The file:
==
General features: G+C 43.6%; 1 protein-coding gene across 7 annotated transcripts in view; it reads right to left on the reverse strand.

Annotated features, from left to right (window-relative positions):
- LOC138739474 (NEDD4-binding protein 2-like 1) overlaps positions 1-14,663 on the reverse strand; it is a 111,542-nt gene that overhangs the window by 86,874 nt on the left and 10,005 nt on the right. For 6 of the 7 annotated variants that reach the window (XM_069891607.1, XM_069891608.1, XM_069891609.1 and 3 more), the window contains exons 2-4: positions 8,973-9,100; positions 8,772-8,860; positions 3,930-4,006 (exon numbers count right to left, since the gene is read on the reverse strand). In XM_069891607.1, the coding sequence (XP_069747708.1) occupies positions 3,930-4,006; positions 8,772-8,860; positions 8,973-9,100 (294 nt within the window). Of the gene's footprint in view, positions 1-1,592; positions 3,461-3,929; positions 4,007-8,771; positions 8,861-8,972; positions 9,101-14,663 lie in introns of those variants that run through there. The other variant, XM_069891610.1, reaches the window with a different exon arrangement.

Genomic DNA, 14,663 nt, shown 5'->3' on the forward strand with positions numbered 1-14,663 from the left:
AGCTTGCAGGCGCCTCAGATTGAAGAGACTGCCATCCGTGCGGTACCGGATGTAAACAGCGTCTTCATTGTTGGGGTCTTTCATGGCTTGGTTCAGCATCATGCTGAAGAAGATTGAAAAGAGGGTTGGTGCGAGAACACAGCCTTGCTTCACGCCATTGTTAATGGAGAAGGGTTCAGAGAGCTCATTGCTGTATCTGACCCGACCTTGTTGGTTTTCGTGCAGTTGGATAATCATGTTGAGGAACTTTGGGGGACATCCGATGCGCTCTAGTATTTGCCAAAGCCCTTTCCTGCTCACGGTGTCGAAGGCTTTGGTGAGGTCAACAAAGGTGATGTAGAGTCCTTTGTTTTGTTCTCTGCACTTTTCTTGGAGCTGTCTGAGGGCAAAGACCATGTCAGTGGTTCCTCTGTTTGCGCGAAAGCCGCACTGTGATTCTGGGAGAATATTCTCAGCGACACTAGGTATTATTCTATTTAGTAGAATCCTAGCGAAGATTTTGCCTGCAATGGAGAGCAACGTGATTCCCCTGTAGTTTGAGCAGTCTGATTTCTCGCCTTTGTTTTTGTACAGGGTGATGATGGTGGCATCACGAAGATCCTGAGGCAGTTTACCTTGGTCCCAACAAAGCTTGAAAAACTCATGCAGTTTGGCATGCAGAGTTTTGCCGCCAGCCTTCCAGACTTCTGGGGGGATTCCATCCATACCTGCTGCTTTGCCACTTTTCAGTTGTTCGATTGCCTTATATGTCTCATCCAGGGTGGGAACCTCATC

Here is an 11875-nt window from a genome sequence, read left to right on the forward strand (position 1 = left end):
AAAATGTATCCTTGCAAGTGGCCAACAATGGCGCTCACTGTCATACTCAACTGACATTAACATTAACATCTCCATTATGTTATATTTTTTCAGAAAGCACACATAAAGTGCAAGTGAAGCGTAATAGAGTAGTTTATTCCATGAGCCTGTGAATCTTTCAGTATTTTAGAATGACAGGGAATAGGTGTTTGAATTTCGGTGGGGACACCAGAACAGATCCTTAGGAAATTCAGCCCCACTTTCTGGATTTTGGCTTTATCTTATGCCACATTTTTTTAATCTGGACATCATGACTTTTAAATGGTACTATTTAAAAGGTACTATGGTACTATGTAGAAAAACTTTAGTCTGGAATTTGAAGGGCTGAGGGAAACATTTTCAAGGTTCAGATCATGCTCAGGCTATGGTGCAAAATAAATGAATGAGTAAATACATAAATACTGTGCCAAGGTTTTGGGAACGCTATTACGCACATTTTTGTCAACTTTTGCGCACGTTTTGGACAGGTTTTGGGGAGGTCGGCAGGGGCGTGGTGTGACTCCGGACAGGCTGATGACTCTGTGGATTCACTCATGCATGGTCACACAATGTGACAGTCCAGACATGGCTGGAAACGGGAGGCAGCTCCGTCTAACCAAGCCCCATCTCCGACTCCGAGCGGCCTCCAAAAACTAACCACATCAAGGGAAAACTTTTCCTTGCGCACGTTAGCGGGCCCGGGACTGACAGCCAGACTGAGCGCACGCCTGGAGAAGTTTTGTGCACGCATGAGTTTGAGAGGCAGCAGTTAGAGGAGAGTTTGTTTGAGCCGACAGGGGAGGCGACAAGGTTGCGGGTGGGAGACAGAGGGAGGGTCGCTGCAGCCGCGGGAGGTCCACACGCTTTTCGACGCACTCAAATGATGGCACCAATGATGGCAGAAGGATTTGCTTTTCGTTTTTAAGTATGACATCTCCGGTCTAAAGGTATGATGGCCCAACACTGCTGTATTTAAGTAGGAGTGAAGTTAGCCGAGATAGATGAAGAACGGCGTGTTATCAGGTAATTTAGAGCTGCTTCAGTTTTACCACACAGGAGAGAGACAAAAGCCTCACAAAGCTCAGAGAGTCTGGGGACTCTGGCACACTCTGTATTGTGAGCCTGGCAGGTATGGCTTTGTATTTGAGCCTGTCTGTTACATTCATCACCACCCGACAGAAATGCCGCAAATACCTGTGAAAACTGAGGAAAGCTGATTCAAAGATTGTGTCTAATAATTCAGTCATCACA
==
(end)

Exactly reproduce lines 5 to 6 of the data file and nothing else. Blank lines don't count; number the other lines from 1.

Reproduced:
AGCTTGCAGGCGCCTCAGATTGAAGAGACTGCCATCCGTGCGGTACCGGATGTAAACAGCGTCTTCATTGTTGGGGTCTTTCATGGCTTGGTTCAGCATCATGCTGAAGAAGATTGAAAAGAGGGTTGGTGCGAGAACACAGCCTTGCTTCACGCCATTGTTAATGGAGAAGGGTTCAGAGAGCTCATTGCTGTATCTGACCCGACCTTGTTGGTTTTCGTGCAGTTGGATAATCATGTTGAGGAACTTTGGGGGACATCCGATGCGCTCTAGTATTTGCCAAAGCCCTTTCCTGCTCACGGTGTCGAAGGCTTTGGTGAGGTCAACAAAGGTGATGTAGAGTCCTTTGTTTTGTTCTCTGCACTTTTCTTGGAGCTGTCTGAGGGCAAAGACCATGTCAGTGGTTCCTCTGTTTGCGCGAAAGCCGCACTGTGATTCTGGGAGAATATTCTCAGCGACACTAGGTATTATTCTATTTAGTAGAATCCTAGCGAAGATTTTGCCTGCAATGGAGAGCAACGTGATTCCCCTGTAGTTTGAGCAGTCTGATTTCTCGCCTTTGTTTTTGTACAGGGTGATGATGGTGGCATCACGAAGATCCTGAGGCAGTTTACCTTGGTCCCAACAAAGCTTGAAAAACTCATGCAGTTTGGCATGCAGAGTTTTGCCGCCAGCCTTCCAGACTTCTGGGGGGATTCCATCCATACCTGCTGCTTTGCCACTTTTCAGTTGTTCGATTGCCTTATATGTCTCATCCAGGGTGGGAACCTCATC

Here is an 11875-nt window from a genome sequence, read left to right on the forward strand (position 1 = left end):